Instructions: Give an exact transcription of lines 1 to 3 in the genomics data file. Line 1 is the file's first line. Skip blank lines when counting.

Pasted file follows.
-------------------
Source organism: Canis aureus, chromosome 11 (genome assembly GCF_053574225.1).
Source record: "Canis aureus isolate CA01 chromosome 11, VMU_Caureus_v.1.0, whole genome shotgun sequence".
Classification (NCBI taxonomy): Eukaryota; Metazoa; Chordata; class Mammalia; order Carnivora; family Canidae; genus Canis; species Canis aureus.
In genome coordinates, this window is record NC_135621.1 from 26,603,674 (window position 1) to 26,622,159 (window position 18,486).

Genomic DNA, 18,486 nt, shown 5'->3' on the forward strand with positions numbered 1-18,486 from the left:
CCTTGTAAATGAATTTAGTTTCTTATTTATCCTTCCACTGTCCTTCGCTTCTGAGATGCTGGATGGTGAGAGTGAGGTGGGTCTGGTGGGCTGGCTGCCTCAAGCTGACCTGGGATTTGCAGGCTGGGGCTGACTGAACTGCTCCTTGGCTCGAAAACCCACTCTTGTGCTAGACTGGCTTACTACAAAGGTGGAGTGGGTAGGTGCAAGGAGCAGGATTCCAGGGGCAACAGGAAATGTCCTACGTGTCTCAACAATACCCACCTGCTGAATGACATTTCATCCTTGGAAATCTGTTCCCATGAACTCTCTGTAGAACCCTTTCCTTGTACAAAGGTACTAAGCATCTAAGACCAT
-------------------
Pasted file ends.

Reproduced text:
Source organism: Canis aureus, chromosome 11 (genome assembly GCF_053574225.1).
Source record: "Canis aureus isolate CA01 chromosome 11, VMU_Caureus_v.1.0, whole genome shotgun sequence".
Classification (NCBI taxonomy): Eukaryota; Metazoa; Chordata; class Mammalia; order Carnivora; family Canidae; genus Canis; species Canis aureus.